According to leading charity Unseen UK, up to 136,000 people in the UK may be in some form of modern slavery. It’s also very often a hidden issue: hard to detect, with examples ranging from victims becoming lost among larger workforces, to child labour being used in discrete parts of an organisation’s supply chain.
As the war in Ukraine continues to displace millions, there is a very real danger of a spike in human trafficking across Europe. Conflict increases vulnerability to trafficking, with refugees fleeing Ukraine at an enhanced risk of being trafficked. So, how can businesses play their part in combatting this crime, and what duties do they have, both morally and legally?
Understanding modern slavery
It’s important to first recognise that modern slavery is present all over the world. Many may not be aware it is an issue that exists here in the UK and Ireland, but as recent news stories show, it can and does impact men, women, and children of all ages, in every part of the world.
It’s also a crime which can be happening within an otherwise ordinary organisation. Whilst many cases of forced labour and people trafficking are uncovered within a supply chain, our colleagues in an office-based job can be subjected to forced or bonded labour through marital or familial coercion.
In terms of the Government’s response, the UK is the first country in the world to publish an annual modern slavery report. The UK leads in policy and regulation to “write modern slavery into history books” and make it an atrocity of our past.
Zellis, like many businesses across the UK, has its own statement on Modern Slavery and Human Trafficking, which includes a commitment to the global effort to tackle this issue. However, to fully realise that goal, individual businesses also need to play their part outside of their legal obligations.
How can organisations help to combat this crime?
Whilst education, awareness and training are all critical in the fight against this crime, there are practical steps businesses can take, too. Rich data analysis of payroll systems, for example, can be an effective tool to spot suspicious patterns and identify instances of modern slavery, allowing them to take action and avoid inadvertently bankrolling it.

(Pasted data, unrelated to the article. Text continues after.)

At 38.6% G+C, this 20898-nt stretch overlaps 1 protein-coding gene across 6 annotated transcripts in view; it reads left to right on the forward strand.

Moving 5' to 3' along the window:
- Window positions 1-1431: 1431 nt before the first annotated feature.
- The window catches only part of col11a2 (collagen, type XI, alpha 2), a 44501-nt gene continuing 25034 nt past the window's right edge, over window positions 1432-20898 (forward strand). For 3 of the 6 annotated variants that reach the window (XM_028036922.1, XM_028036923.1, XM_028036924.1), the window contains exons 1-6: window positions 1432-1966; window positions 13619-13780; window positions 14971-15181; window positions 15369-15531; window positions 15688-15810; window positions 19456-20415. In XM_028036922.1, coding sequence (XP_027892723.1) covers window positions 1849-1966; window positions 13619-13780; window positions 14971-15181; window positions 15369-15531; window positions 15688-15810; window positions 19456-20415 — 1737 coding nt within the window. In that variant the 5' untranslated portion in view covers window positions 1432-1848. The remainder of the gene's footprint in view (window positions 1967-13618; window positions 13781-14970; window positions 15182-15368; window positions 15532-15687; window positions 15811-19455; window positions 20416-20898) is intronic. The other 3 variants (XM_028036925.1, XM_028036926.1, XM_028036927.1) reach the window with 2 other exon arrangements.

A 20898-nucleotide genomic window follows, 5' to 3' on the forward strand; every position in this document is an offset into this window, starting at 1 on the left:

Whilst payroll technology such as Zellis’ can help aid the hunt for patterns of modern slavery, it still requires a payrolling expert to connect the dots, which underlines the importance of ensuring our teams are properly trained to understand what they should be looking for.
A business can ensure all colleagues are aware of the potential for modern slavery abuses by creating a culture of awareness, which includes both training and education.
It’s also important that organisations create an anti-modern slavery statement to commit to playing their part in eradicating this crime and report on their performance outcomes as well as outlining their governance and transparency within supply chains.
Whilst such a statement is only legally required of larger organisations, it’s beneficial for all businesses no matter their size to actively think about what they can do to combat modern slavery. Many SMEs come forward voluntarily to register an anti-modern slavery statement with the Home Office, which shows their commitment to tackling the issue wherever it may appear.
Modern slavery is an appalling crime which can happen anywhere in the world. The UK is thankfully a leader in its approach towards tackling it, however, it needs synergy between government, laws, and regulations along with proactivity from individual businesses to make a difference.
From training and education through to a proactive strategy to spot suspicious patterns in payroll data, businesses have a moral as well as legal duty to step up to the plate and play their part to eradicate this issue.